This Sunday I will be heading back to Colby and beginning my spring semester of my junior year. Overall, I’m bummed that I won’t be going back to Stockholm. Oddly enough, it feels a lot like I’m headed back for a fall semester after a long summer. I expect to see “back-to-school” sections in stores and fall football games to be starting up. This could partially be due to the fact that my “Colorado Christmas” was a relaxing 50 degrees and I’ve been driving around with the windows down, but it really feels like last semester wasn’t school at all. It all went by so fast, and I’m really going to miss it!
However, I am glad to be back in the United States. The very first thing that I did was go to Chick-fil-A. We stopped by on the way home from the airport, and I have to say it was definitely one of the things that I was most looking forward to. Eating Swedish meatballs was a blast, but having all of the (junk) food that I missed so much back at my fingertips really was the icing on the cake.
However, the initial letdown was really hard to get over. All I could think about when I got back was how much I wished that I were still in Sweden. I missed the ocean view from my apartment, the colorful subways, and the friends that I had made abroad. I missed the Swedish style of conversation (or lack thereof) and the lack of small talk. Suddenly I had Americans (we really are loud) left and right asking me how it was and asking me questions, when in Sweden I was so used to people avoiding small “polite” conversation, something that the introvert in me really enjoys.
In fact, there was a notable difference when coming from the Stockholm airport to airports with international travelers. Swedes are very respectful of a person’s space and attention, so small talk is avoided and making eye contact or gestures of acknowledgement are discouraged. This was clearly reflected in the airport in Sweden. The other travelers talked among themselves quietly but did not disturb those around them. Given that this was what I was around for the past months, I was comfortable with the environment. However, the second I entered the airport in Iceland (where I had a layover) it was noticeably different. Iceland often serves as a popular layover point for many travelers in Europe and it has many flights to all places in the United States. Because of this, the airport was full of Americans. Suddenly (and sadly if I’m being honest), people started talking to me. While I was in line to board the plane, one lady (an American) was complaining loudly about how long the line was taking. Another man (also American) was playing with another family’s child (American). Both of these things were very un-Swedish, and it took me by surprise. All I wanted at that point was to be surrounded by Swedes again, even if I could never understand a word they were saying.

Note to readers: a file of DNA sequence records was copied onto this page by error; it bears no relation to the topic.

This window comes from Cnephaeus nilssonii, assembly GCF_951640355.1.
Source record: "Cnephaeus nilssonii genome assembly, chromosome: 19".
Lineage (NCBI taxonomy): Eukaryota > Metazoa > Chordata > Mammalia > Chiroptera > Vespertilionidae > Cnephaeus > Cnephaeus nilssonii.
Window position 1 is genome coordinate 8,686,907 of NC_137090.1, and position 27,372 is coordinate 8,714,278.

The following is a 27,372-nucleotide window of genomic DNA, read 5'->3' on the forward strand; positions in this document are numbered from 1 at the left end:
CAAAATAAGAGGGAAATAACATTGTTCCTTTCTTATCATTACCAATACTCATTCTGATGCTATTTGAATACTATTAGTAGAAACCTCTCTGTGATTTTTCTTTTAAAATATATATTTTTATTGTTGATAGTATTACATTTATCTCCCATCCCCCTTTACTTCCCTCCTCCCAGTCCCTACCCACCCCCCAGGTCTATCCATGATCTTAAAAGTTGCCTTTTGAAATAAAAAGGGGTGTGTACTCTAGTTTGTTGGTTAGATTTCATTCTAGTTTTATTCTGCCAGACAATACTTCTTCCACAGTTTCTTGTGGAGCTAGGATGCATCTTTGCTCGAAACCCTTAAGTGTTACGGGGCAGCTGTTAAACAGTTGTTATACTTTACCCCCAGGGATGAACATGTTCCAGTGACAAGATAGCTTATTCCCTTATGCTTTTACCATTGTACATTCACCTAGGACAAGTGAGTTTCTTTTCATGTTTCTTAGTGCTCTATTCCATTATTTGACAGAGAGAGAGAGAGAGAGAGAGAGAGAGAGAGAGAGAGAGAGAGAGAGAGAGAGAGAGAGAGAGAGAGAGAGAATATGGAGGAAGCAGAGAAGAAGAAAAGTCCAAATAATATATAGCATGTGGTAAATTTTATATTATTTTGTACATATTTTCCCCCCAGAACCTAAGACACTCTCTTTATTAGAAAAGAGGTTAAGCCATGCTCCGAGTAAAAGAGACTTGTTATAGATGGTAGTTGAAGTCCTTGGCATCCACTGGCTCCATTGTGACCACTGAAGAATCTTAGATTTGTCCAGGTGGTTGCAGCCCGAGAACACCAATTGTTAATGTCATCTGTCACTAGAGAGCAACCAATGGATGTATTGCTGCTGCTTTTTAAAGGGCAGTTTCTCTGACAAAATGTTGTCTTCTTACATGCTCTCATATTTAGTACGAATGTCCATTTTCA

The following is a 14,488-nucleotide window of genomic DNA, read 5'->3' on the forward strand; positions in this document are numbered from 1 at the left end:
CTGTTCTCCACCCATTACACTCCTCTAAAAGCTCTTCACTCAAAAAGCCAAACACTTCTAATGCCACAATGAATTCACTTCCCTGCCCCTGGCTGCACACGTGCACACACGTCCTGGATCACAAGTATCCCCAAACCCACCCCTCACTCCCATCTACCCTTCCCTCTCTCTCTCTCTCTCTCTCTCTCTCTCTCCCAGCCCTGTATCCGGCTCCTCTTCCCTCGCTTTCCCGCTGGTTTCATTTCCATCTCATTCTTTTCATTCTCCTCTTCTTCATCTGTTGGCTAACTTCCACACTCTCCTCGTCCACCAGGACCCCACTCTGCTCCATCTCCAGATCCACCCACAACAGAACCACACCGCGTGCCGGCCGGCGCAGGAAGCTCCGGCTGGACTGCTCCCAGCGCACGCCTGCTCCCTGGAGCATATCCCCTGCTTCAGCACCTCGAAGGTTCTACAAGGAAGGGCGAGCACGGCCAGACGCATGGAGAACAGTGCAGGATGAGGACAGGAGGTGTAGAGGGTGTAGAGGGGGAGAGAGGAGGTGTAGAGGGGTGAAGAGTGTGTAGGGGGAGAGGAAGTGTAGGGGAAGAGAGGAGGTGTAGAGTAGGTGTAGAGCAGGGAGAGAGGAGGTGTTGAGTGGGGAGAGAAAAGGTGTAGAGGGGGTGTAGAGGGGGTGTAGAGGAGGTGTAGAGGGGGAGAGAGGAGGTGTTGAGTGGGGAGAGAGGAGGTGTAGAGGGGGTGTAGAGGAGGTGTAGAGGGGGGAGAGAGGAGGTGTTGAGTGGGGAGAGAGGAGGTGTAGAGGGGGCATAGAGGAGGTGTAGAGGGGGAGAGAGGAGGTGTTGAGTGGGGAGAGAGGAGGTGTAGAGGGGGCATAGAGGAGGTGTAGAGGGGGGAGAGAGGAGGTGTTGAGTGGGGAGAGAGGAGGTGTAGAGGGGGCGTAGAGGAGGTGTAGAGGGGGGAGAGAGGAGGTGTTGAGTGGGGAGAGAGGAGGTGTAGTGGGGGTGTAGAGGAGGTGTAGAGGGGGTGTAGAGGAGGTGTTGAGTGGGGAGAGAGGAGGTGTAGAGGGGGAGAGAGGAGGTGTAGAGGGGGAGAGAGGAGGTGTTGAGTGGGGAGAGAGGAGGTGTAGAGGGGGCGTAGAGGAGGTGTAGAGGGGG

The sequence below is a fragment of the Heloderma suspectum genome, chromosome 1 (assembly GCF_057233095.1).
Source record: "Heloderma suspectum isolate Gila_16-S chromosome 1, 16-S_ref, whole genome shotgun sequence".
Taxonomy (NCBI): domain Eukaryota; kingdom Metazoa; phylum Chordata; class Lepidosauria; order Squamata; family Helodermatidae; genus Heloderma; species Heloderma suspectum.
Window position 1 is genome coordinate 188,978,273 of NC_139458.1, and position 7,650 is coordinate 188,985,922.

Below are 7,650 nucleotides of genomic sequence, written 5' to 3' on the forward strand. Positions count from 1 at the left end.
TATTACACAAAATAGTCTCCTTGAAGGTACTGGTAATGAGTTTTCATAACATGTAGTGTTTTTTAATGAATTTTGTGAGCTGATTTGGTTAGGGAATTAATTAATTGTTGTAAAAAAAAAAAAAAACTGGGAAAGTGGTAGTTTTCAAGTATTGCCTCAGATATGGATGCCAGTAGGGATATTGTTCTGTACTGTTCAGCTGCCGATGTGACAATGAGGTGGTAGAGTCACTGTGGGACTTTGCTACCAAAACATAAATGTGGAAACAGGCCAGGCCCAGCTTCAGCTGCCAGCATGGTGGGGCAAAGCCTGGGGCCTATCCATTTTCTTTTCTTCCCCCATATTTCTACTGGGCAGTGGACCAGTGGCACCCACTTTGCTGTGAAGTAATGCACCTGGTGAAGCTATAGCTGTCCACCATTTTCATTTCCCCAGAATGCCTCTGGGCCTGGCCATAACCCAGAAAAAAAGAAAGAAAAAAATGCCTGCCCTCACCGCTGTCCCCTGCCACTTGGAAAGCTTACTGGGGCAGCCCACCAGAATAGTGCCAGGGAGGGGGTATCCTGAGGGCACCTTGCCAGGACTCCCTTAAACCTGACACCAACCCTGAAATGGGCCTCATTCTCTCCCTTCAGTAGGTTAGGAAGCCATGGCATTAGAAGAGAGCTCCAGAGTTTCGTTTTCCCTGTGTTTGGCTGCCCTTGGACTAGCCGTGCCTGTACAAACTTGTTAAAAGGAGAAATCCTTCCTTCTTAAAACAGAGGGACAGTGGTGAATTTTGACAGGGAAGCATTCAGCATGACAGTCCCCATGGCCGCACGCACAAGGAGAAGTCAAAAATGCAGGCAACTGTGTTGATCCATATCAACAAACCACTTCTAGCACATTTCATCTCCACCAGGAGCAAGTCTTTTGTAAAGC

When I got back to Colorado, all I could do was compare everything around me with Sweden. I noticed how much people complain, how weird peoples’ cars look (an oddly specific thing, I know), and how dirty and bland everything was. I couldn’t stop thinking about it and how much I wanted to get back on the plane. It wasn’t that I wasn’t excited to see my family (I was excited) and my dog (I was VERY excited), I just wished that I could take them with me back to Stockholm.
As time went on and my jet lag started to fade away (I would go to bed at 7 pm every night and then I would wake up at 4 am), my “post study abroad depression” also started to fade. I forced myself to stop commenting on comparisons and think more critically about why things are different. I also started to get my ‘Murica spirit back and remember why I loved my home.
That being said, I still really miss Sweden. As I get ready to go back to Colby, I’m making sure to bring pictures and souvenirs with me to remember the great times that I had. My goal is to integrate the amazing experience that I had with the amazing experiences that I’ve had at Colby. It’s going to be hard going back to “real” school (as I’ve begun to call it) with the challenging classes and assignments. Instead of being in a bustling city where I get to take field trips every day, I’ll back in little Waterville where the most adventurous thing I get to do is go to Walmart. However, these experiences help me remember everyday how fortunate I am to call Colby College “boring”. My study abroad experience was truly a once-in-a-lifetime experience, and I will be forever grateful that Colby helped me achieve it. Now, I am excited to get back to business and finish out a great junior year. 🙂
Tack så mycket!
(Thank you so much!)
p.s. I apologize for how late this post is, I just saw your email 🙂